What is Financial Supply Chain Management?


What is Financial Supply Chain Management?

Financial supply chain management (FSCM) is the practice of looking at all your financial processes at the holistic level, rather than viewing them as individual processes. It’s the end-to-end process that involves the procure-to-pay cycle, working capital management, and the order-to-cash cycle business processes. Within it, this covers everything that’s part of ordering, invoicing, reconciliation, and payment. The overall goal of financial supply chain management is to achieve and maintain visibility into all of these processes so that your supply chain can be as efficient as possible and capitalize on cost savings throughout the chain.

FSCM carries the flow of money and financial information opposite the flow of goods and services.

Processes in the Financial Supply Chain

The FSCM is made up of three components: the procure-to-pay cycle, working capital management, and the order-to-cash cycle. In addition to the focus on the financial information flow in these processes, it also considers the needs and behaviors of departments (and their employees) in the organization. For instance, sales trends may be influenced by offering employee bonuses, changes in department heads, unexpected resignations, and scheduling delays.

Procure-to-Pay Cycle

The P2P cycle is the trade cycle as seen from the point of view of the company that’s buying materials, goods, or services. During this process, the company chooses, receives, and pays for the items required to produce the goods or services they supply to their customers.

Working Capital Management

This area of finance is tricky for businesses, but proper management is essential to keeping operations running smoothly and ensuring everyone has what they need to get their respective jobs done completely and on time.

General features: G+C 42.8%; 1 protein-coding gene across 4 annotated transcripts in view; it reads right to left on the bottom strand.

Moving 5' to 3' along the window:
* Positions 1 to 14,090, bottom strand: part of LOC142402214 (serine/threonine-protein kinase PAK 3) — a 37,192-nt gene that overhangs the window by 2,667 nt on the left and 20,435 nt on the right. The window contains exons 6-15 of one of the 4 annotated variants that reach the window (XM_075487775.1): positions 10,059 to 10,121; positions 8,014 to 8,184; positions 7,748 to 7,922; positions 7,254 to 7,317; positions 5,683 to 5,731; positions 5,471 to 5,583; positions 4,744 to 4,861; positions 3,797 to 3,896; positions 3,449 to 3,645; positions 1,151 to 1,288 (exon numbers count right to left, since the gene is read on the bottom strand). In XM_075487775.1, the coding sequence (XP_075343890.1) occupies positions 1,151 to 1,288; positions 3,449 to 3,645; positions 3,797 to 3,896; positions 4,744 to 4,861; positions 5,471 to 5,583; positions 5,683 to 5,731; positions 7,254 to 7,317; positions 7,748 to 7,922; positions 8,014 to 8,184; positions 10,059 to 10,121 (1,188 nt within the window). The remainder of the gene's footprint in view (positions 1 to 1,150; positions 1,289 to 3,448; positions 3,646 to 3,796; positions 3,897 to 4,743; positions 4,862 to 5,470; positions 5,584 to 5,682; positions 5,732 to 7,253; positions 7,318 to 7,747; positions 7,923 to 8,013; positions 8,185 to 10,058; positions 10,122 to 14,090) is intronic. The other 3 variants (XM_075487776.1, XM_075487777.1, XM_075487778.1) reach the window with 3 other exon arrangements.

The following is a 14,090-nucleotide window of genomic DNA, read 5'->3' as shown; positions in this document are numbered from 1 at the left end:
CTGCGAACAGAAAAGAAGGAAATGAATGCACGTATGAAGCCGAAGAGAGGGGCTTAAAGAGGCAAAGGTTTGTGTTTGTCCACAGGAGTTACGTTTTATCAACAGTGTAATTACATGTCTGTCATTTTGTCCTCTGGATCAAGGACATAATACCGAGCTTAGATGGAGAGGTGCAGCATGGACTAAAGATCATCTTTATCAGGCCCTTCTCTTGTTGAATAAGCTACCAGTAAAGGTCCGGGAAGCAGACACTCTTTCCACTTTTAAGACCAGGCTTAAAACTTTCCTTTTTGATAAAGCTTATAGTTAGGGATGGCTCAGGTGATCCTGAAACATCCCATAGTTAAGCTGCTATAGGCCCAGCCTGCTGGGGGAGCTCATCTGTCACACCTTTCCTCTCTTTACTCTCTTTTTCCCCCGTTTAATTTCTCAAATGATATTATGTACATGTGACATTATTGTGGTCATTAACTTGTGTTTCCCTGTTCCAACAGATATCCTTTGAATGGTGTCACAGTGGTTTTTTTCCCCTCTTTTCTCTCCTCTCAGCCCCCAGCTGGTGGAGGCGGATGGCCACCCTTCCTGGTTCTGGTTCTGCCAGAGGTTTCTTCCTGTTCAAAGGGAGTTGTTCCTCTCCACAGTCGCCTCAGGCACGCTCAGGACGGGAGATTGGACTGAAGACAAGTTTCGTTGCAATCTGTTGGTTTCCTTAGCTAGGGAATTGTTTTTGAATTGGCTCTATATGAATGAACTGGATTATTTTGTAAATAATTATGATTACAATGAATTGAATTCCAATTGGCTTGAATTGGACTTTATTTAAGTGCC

Every business must have a certain amount of working capital they use to order goods and services to continue operations as usual while they wait for their outstanding invoices to be paid. It’s a delicate balance, because if there isn’t enough product in inventory to sell to customers, then you must spend more money to keep manufacturing product to sell. But, if there are too many unpaid invoices from customers, you may not have the capital available to continue ordering what you need to keep up the necessary supply.

Working capital management is the accounting strategy that a business uses to balance current assets and liabilities to ensure the company remains financially efficient, always maintaining the necessary cash flow to meet short-term operating costs such as paying utility bills and employees, as well as any short-term debt obligations.

When working capital management is handled well, it minimizes the amount of time required to convert assets and liabilities to cash, while also helping to improve earnings, and most importantly, profitability.